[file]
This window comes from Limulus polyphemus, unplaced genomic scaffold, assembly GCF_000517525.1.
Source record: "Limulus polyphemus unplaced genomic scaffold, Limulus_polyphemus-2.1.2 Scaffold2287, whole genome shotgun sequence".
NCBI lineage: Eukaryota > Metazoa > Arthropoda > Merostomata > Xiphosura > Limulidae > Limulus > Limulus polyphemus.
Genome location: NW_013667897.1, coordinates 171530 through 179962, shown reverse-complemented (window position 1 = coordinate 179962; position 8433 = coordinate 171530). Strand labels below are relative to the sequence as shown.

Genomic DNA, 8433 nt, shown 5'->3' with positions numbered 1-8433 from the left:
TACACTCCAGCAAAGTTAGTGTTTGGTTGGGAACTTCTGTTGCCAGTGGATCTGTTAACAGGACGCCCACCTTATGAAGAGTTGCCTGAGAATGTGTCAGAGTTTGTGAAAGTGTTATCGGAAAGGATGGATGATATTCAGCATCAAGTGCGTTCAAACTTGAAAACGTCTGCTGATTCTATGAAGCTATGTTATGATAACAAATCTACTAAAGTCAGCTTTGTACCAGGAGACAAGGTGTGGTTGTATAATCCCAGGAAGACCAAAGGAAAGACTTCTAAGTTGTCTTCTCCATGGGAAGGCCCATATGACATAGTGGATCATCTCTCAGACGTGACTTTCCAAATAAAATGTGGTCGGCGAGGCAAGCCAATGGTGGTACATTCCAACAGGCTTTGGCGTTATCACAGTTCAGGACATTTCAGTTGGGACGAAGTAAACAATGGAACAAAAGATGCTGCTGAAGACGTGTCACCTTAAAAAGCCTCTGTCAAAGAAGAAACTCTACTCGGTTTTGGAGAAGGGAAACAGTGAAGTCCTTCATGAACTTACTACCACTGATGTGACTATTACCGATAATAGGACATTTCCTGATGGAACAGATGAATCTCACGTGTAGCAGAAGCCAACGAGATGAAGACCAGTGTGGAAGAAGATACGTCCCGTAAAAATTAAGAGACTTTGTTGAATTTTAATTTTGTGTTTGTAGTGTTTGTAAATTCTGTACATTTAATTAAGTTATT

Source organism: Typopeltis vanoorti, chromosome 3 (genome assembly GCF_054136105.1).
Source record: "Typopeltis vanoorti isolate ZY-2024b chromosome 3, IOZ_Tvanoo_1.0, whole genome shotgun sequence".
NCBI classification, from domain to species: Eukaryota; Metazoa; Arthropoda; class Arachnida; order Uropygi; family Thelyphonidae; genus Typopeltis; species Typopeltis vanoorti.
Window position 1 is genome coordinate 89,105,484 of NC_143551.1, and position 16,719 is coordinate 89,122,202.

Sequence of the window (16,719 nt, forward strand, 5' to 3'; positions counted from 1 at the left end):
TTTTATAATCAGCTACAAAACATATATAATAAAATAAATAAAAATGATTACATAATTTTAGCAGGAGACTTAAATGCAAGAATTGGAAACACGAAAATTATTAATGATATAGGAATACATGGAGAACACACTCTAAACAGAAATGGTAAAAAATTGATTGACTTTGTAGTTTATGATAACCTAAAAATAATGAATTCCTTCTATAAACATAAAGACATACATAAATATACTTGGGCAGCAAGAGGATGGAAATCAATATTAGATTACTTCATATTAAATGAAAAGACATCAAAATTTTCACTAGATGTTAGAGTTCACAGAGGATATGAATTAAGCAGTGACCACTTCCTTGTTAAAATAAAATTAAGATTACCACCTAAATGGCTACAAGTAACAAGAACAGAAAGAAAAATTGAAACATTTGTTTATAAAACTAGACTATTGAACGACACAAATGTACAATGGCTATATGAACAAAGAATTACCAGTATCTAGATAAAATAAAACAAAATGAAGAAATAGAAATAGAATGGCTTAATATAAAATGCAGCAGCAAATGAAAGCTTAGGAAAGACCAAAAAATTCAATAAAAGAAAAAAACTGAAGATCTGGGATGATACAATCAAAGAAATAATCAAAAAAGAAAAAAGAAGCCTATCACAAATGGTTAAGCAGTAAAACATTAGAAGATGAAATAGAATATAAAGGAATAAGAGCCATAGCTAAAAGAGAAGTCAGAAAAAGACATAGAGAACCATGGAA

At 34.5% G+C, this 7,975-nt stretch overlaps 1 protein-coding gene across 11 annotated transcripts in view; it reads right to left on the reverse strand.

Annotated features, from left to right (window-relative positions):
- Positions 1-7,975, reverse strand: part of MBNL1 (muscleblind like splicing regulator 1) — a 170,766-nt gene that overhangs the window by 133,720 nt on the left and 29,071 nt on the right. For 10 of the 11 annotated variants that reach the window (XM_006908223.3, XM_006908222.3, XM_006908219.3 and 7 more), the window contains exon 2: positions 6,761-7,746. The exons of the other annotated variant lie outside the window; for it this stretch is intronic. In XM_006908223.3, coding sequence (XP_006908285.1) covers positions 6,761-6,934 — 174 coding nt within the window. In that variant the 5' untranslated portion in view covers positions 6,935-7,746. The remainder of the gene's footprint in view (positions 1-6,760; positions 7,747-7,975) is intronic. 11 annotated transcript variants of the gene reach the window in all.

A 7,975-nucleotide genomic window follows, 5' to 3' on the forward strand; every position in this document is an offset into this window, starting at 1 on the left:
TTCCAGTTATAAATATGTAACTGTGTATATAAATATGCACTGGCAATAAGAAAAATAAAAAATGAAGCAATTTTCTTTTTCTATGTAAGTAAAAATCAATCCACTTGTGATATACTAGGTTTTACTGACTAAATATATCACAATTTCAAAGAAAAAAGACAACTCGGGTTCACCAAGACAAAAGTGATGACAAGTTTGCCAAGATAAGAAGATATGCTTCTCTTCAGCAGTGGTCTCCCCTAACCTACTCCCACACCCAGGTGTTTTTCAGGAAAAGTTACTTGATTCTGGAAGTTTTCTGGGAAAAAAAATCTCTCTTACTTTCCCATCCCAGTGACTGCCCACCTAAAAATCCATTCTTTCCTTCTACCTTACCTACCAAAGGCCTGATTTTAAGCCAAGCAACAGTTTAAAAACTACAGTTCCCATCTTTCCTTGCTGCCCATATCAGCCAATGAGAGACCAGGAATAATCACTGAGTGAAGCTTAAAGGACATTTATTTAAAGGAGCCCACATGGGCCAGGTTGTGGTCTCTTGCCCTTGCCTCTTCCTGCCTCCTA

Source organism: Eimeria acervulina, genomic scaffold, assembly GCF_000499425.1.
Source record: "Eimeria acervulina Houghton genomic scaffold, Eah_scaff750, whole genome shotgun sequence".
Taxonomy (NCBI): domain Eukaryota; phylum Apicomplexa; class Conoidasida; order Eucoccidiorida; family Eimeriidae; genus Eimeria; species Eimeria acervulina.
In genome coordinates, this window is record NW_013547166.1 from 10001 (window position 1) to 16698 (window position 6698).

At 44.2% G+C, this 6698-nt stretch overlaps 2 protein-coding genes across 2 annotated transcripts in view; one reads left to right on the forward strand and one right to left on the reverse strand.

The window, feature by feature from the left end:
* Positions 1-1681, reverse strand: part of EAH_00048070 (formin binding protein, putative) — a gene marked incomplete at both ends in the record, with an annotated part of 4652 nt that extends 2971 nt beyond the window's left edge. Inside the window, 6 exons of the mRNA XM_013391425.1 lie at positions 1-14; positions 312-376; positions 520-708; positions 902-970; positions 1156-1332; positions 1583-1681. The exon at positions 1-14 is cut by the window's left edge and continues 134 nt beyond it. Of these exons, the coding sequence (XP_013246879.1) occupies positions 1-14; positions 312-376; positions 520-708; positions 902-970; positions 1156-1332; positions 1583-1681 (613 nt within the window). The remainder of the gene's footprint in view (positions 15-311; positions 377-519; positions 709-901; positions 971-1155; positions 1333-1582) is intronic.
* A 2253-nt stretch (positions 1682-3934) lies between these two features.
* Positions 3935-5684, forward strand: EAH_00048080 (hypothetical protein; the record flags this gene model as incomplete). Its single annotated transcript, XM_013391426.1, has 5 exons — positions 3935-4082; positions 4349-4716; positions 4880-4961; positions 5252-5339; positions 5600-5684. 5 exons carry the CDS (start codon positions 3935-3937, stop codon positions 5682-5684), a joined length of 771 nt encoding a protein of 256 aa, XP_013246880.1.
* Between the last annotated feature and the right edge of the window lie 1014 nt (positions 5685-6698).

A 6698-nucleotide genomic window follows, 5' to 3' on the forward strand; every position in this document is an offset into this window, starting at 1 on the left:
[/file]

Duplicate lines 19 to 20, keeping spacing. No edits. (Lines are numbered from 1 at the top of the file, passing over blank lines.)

Source record: "Eimeria acervulina Houghton genomic scaffold, Eah_scaff750, whole genome shotgun sequence".
Taxonomy (NCBI): domain Eukaryota; phylum Apicomplexa; class Conoidasida; order Eucoccidiorida; family Eimeriidae; genus Eimeria; species Eimeria acervulina.